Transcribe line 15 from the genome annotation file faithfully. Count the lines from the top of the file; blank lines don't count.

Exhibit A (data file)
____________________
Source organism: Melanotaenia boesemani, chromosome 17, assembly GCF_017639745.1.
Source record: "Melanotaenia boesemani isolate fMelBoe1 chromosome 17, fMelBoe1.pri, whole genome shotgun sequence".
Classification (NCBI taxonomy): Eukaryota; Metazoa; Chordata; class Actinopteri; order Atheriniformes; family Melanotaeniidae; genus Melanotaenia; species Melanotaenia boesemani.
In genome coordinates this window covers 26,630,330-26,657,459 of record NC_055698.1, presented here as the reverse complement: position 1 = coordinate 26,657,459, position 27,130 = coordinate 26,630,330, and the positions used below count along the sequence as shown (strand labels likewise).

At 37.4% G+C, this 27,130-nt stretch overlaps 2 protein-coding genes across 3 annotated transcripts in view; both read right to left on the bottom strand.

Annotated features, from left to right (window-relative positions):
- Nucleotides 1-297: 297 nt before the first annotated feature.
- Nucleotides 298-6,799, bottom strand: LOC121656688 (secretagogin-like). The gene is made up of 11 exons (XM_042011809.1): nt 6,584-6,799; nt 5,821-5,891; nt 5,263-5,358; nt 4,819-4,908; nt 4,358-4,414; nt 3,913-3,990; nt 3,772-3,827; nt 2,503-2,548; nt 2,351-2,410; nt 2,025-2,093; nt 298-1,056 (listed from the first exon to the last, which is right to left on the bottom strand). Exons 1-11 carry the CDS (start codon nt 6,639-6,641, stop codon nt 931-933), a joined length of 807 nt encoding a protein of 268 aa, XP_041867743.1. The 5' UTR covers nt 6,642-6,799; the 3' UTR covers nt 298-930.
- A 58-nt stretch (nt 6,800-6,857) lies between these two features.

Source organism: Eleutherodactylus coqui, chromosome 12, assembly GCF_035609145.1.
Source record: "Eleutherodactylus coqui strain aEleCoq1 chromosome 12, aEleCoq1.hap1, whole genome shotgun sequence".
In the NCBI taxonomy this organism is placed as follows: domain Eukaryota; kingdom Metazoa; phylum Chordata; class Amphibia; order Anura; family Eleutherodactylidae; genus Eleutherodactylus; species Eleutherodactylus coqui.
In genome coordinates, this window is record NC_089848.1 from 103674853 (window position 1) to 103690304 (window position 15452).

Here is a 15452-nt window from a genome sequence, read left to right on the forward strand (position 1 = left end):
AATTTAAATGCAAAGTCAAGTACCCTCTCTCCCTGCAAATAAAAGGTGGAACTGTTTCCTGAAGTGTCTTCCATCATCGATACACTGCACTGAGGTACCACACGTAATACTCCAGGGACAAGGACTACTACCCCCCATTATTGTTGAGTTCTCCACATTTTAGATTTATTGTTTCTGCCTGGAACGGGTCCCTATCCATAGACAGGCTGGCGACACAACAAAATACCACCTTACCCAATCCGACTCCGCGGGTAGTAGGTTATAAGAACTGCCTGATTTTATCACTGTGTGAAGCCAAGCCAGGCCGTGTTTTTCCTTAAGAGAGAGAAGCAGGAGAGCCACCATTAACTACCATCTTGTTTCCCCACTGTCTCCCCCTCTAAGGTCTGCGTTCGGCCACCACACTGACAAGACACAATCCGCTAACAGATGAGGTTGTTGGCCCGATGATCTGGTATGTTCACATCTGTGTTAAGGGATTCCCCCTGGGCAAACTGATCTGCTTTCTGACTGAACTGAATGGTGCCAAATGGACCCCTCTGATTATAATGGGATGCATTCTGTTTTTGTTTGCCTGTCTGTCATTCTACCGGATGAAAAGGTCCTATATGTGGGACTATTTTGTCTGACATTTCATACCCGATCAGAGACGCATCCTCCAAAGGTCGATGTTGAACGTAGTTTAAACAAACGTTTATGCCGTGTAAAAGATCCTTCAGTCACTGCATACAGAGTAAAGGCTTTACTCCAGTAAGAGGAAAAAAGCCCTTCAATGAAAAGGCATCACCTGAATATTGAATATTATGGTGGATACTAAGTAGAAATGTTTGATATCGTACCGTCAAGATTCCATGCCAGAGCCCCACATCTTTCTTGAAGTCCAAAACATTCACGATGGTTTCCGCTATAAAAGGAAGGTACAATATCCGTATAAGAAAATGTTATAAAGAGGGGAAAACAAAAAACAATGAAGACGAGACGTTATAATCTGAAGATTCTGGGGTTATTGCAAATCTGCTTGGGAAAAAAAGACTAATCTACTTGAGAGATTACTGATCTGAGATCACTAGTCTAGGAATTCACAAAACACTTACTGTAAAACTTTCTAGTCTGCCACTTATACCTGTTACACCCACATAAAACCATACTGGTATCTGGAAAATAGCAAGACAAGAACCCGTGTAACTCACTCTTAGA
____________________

AATTTAAATGCAAAGTCAAGTACCCTCTCTCCCTGCAAATAAAAGGTGGAACTGTTTCCTGAAGTGTCTTCCATCATCGATACACTGCACTGAGGTACCACACGTAATACTCCAGGGACAAGGACTACTACCCCCCATTATTGTTGAGTTCTCCACATTTTAGATTTATTGTTTCTGCCTGGAACGGGTCCCTATCCATAGACAGGCTGGCGACACAACAAAATACCACCTTACCCAATCCGACTCCGCGGGTAGTAGGTTATAAGAACTGCCTGATTTTATCACTGTGTGAAGCCAAGCCAGGCCGTGTTTTTCCTTAAGAGAGAGAAGCAGGAGAGCCACCATTAACTACCATCTTGTTTCCCCACTGTCTCCCCCTCTAAGGTCTGCGTTCGGCCACCACACTGACAAGACACAATCCGCTAACAGATGAGGTTGTTGGCCCGATGATCTGGTATGTTCACATCTGTGTTAAGGGATTCCCCCTGGGCAAACTGATCTGCTTTCTGACTGAACTGAATGGTGCCAAATGGACCCCTCTGATTATAATGGGATGCATTCTGTTTTTGTTTGCCTGTCTGTCATTCTACCGGATGAAAAGGTCCTATATGTGGGACTATTTTGTCTGACATTTCATACCCGATCAGAGACGCATCCTCCAAAGGTCGATGTTGAACGTAGTTTAAACAAACGTTTATGCCGTGTAAAAGATCCTTCAGTCACTGCATACAGAGTAAAGGCTTTACTCCAGTAAGAGGAAAAAAGCCCTTCAATGAAAAGGCATCACCTGAATATTGAATATTATGGTGGATACTAAGTAGAAATGTTTGATATCGTACCGTCAAGATTCCATGCCAGAGCCCCACATCTTTCTTGAAGTCCAAAACATTCACGATGGTTTCCGCTATAAAAGGAAGGTACAATATCCGTATAAGAAAATGTTATAAAGAGGGGAAAACAAAAAACAATGAAGACGAGACGTTATAATCTGAAGATTCTGGGGTTATTGCAAATCTGCTTGGGAAAAAAAGACTAATCTACTTGAGAGATTACTGATCTGAGATCACTAGTCTAGGAATTCACAAAACACTTACTGTAAAACTTTCTAGTCTGCCACTTATACCTGTTACACCCACATAAAACCATACTGGTATCTGGAAAATAGCAAGACAAGAACCCGTGTAACTCACTCTTAGA